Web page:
Before I move on to this year’s French Open preview I’ll provide a quick rundown of last week’s ATP action at Geneva and Lyon. I came so close to another bonanza weekend of huge profits by nearly predicting both finalists at Geneva, with Gojowczyk (advised 40/1) and sixth seed Johnson (advised 25/1), but Johnson let us down losing his semi-final against Fucsovics from a set and a break up on Friday. Hungarian Fucsovics impressive 2018 form continued Saturday in the final, when he thrashed Gojowczyk 6-2 6-2 to land his first ATP Tour title. However, we still made a decent each way profit of nineteen points on Gojowczyk. At Lyon top-seed Thiem (advised 6/5) added to that profit after he recovered from playing two physically draining three set matches on Friday and from a set and a break down in the final on Saturday against veteran Simon, before storming back to win his tenth ATP Tour title 3-6 7-6 6-1.
The eagerly awaited second Grand Slam of the 2018 professional tennis season gets underway today and the elite of the ATP Tour will attempt to lift the coveted championship trophy in two weeks’ time. However, having checked the weather forecast for next week, high temperatures ranging between 22-30 degrees along with rain and thunderstorms are forecast for the period, mainly later in the afternoon, and with no roofs on the two show courts at Roland Garros still, there are likely to be delays and match suspensions. As is normally the case at Grand Slams, two of the top ten seeds often contend the finals and the French Open is no different. The men’s tournament has witnessed only one winner seeded outside the top four seeds over the last decade (Wawrinka 2015 seeded eight) and only one player reached the final seeded outside the top-five over the last decade (Soderling 2009 seeded 23).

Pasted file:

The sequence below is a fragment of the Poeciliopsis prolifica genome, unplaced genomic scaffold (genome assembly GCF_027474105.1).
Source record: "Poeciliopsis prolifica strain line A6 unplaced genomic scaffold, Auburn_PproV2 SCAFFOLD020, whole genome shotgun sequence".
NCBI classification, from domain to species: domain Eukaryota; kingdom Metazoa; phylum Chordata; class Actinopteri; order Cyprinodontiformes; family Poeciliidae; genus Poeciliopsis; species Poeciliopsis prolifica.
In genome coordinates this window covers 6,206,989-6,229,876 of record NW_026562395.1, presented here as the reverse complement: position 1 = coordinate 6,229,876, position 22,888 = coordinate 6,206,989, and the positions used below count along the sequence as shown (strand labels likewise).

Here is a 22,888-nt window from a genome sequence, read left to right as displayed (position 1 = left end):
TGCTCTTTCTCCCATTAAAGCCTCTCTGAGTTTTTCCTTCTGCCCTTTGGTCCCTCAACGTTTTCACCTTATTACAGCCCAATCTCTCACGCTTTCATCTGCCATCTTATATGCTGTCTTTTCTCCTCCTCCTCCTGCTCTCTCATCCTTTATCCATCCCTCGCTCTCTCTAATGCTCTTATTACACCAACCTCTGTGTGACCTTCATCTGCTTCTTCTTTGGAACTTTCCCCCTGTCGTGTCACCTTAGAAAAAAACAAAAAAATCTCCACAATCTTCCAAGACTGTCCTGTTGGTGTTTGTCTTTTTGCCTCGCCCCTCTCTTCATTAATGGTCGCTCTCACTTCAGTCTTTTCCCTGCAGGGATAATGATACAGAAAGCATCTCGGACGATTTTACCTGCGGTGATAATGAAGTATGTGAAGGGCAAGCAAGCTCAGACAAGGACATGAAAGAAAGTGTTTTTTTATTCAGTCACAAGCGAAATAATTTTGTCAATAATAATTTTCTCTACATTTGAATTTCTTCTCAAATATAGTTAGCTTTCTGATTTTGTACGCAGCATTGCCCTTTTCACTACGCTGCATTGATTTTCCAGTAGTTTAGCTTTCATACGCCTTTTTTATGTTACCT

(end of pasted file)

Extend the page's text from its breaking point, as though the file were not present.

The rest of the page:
Only four active players have won the French Open over the last decade and of course Nadal rises above the rest with seven titles during this period (ten in total between 2005 and 2017), he’s only ever lost twice at the tournament (Soderling 2009 and 2015 Djokovic) and twice in one hundred and four five set matches on the red dirt. The only other active players to win the title during this period were Federer in 2009 (does not play this year), Wawrinka 2015 (seeded twenty-three this year), Djokovic 2016 (seeded twenty this year) and given the record of players seeded above five at the French Open over the last decade it’s unlikely Wawrinka or Djokovic will be contending this year’s final, from a statistical perspective at least.
Looking at how the seeded players have performed from a historical statistical perspective and the top-seed has won three of the last ten titles (last Djokovic 2016), and they were a losing finalist three times during this period, which bodes well for Nadal winning again this year as he’s never lost a French Open final. The second seed has won four of the last ten titles (last Nadal 2012) and they were a losing finalist once during this period (Murray 2016), which bodes well for second seed Zverev’s chances this year, but it must be remembered that he’s failed to make the break through at Slam level yet.